GENEVA (AP) — Shares in commodities giant Glencore plunged Tuesday after the company was ordered to hand over documents to the U.S. Department of Justice for a check on its compliance with corruption and money laundering rules.
The company, which is based in Baar, Switzerland, said Tuesday the requested documents and records relate to its business in Nigeria, the Democratic Republic of Congo and Venezuela from 2007 onwards. It said it is reviewing the subpoena.
Shares in the company, which sources and trades raw materials like metals and grains, dropped about 8 percent in London, where they are listed.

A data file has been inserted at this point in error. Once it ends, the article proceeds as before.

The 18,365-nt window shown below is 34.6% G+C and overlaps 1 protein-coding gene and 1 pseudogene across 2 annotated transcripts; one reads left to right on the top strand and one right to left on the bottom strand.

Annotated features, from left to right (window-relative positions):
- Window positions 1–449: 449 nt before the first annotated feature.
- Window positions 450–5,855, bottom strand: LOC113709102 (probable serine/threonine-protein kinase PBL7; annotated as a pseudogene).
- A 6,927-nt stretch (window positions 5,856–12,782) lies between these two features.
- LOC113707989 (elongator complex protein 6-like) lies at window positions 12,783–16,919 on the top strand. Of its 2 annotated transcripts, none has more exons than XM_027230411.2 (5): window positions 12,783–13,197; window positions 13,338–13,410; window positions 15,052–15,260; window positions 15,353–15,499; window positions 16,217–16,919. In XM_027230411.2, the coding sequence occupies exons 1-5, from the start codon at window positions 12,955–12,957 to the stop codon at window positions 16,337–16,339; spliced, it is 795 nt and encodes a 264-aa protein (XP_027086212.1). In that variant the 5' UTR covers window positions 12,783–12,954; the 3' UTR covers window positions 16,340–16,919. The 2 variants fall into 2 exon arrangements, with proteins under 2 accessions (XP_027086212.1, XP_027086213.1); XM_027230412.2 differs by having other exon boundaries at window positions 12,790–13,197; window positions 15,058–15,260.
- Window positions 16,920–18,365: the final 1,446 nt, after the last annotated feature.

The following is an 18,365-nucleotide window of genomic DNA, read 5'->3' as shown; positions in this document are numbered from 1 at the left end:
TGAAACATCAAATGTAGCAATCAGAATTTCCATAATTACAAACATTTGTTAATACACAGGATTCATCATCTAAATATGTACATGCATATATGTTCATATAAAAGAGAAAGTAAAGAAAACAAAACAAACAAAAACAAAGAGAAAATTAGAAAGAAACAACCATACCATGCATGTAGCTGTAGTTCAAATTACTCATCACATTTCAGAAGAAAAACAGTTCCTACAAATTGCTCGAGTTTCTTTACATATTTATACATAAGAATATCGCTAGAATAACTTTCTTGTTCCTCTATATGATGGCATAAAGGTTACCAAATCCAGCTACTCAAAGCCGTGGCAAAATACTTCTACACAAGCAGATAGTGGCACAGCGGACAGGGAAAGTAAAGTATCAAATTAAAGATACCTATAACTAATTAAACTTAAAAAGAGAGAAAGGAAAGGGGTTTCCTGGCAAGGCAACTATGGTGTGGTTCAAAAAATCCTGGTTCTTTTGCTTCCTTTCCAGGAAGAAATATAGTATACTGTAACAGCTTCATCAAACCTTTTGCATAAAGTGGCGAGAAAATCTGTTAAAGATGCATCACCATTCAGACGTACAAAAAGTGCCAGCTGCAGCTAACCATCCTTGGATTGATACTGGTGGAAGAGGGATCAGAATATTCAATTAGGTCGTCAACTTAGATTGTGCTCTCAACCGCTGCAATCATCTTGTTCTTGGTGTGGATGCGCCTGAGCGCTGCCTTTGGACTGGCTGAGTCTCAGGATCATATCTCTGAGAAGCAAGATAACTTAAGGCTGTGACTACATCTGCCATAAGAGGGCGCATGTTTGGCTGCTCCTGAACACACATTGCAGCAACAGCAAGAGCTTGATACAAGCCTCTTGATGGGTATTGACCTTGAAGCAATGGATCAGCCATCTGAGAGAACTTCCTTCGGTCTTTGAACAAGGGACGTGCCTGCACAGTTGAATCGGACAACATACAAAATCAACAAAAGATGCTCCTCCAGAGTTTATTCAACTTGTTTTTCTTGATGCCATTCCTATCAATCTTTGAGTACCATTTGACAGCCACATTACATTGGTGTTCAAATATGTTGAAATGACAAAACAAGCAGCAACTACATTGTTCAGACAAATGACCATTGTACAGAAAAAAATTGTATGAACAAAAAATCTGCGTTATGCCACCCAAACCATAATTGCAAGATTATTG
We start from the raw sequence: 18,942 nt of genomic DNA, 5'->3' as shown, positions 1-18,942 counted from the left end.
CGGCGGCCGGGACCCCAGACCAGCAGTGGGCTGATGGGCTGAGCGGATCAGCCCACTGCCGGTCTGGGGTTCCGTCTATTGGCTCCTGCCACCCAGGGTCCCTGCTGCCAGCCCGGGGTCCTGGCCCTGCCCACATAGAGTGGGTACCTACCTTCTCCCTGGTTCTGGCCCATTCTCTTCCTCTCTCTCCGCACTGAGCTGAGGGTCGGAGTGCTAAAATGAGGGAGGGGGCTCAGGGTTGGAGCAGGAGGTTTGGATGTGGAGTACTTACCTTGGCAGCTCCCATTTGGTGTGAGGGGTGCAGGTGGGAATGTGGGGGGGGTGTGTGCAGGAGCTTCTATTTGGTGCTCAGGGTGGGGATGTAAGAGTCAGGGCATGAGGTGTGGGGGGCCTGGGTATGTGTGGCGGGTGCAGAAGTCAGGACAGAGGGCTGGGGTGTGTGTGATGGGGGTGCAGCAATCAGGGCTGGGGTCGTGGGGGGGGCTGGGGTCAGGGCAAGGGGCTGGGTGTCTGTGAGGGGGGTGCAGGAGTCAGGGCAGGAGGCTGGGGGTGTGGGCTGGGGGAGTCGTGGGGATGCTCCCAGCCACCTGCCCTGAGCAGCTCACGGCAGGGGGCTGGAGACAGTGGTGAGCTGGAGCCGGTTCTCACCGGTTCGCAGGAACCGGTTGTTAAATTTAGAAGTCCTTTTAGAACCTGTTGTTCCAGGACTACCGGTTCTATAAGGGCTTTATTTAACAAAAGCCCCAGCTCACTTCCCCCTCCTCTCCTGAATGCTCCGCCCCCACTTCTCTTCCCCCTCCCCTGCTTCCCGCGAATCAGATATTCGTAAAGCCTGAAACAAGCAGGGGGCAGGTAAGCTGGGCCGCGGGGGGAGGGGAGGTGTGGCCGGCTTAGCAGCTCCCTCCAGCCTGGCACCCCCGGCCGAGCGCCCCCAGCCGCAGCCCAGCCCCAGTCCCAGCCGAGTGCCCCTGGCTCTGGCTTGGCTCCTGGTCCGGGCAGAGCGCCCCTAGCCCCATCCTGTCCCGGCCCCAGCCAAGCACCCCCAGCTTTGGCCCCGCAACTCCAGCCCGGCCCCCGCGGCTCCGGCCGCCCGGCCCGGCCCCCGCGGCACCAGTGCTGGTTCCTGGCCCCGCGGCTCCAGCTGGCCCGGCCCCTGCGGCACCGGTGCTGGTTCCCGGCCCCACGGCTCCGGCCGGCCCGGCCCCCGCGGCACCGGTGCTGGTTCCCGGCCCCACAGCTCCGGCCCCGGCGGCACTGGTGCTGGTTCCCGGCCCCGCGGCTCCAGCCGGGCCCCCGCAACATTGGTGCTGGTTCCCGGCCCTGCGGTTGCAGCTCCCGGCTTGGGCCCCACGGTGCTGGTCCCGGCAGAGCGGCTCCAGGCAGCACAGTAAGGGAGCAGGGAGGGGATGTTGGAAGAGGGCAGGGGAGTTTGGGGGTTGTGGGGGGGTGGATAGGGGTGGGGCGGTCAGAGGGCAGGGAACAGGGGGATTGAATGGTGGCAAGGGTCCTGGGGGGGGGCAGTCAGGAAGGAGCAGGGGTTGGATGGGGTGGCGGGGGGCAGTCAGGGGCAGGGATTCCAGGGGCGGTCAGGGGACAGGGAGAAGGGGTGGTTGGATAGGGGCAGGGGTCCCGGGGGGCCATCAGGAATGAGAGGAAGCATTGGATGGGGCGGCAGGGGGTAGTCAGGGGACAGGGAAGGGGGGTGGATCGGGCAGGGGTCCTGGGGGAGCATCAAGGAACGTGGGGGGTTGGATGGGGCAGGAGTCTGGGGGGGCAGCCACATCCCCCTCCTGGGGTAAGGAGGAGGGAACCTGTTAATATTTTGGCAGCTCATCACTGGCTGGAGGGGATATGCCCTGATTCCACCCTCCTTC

In Nigeria and Venezuela, Glencore produces oil and coal. In Congo, it operates mines for copper and cobalt, a key material in the production of mobile phone batteries.
Its Congo operations have been in focus recently due to its ties to Israeli tycoon Dan Gertler, who has long done business there and was sanctioned by the United States last year. The U.S. alleges Gertler amassed a personal fortune of billions of dollars by using his personal relationship with Congolese President Joseph Kabila to siphon off cash from the sale of mineral and oil rights.